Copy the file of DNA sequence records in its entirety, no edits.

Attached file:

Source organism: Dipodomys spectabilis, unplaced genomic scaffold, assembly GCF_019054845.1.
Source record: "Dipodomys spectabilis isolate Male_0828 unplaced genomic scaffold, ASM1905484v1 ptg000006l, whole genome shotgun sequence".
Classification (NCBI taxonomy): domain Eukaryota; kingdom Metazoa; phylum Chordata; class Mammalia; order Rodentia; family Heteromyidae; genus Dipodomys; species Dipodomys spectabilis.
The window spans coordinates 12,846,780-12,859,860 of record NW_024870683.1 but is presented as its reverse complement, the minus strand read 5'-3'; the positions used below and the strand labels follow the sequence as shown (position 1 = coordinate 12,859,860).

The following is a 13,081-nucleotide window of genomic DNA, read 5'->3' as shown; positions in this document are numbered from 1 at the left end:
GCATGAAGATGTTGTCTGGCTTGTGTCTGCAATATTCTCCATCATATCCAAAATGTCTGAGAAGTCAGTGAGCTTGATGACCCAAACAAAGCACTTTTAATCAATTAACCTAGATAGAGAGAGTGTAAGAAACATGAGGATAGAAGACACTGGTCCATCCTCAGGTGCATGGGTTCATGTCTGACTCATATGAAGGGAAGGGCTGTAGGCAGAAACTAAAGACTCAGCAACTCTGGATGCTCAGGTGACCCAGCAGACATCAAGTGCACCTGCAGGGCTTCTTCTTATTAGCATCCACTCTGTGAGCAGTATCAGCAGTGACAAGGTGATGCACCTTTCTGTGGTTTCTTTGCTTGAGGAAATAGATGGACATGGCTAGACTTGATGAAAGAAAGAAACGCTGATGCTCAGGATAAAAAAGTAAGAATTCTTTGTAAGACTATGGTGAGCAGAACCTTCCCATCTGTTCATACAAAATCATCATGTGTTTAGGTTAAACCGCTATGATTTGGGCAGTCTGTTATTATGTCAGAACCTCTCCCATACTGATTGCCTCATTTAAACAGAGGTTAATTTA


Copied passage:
Source organism: Dipodomys spectabilis, unplaced genomic scaffold, assembly GCF_019054845.1.
Source record: "Dipodomys spectabilis isolate Male_0828 unplaced genomic scaffold, ASM1905484v1 ptg000006l, whole genome shotgun sequence".
Classification (NCBI taxonomy): domain Eukaryota; kingdom Metazoa; phylum Chordata; class Mammalia; order Rodentia; family Heteromyidae; genus Dipodomys; species Dipodomys spectabilis.
The window spans coordinates 12,846,780-12,859,860 of record NW_024870683.1 but is presented as its reverse complement, the minus strand read 5'-3'; the positions used below and the strand labels follow the sequence as shown (position 1 = coordinate 12,859,860).

The following is a 13,081-nucleotide window of genomic DNA, read 5'->3' as shown; positions in this document are numbered from 1 at the left end:
GCATGAAGATGTTGTCTGGCTTGTGTCTGCAATATTCTCCATCATATCCAAAATGTCTGAGAAGTCAGTGAGCTTGATGACCCAAACAAAGCACTTTTAATCAATTAACCTAGATAGAGAGAGTGTAAGAAACATGAGGATAGAAGACACTGGTCCATCCTCAGGTGCATGGGTTCATGTCTGACTCATATGAAGGGAAGGGCTGTAGGCAGAAACTAAAGACTCAGCAACTCTGGATGCTCAGGTGACCCAGCAGACATCAAGTGCACCTGCAGGGCTTCTTCTTATTAGCATCCACTCTGTGAGCAGTATCAGCAGTGACAAGGTGATGCACCTTTCTGTGGTTTCTTTGCTTGAGGAAATAGATGGACATGGCTAGACTTGATGAAAGAAAGAAACGCTGATGCTCAGGATAAAAAAGTAAGAATTCTTTGTAAGACTATGGTGAGCAGAACCTTCCCATCTGTTCATACAAAATCATCATGTGTTTAGGTTAAACCGCTATGATTTGGGCAGTCTGTTATTATGTCAGAACCTCTCCCATACTGATTGCCTCATTTAAACAGAGGTTAATTTA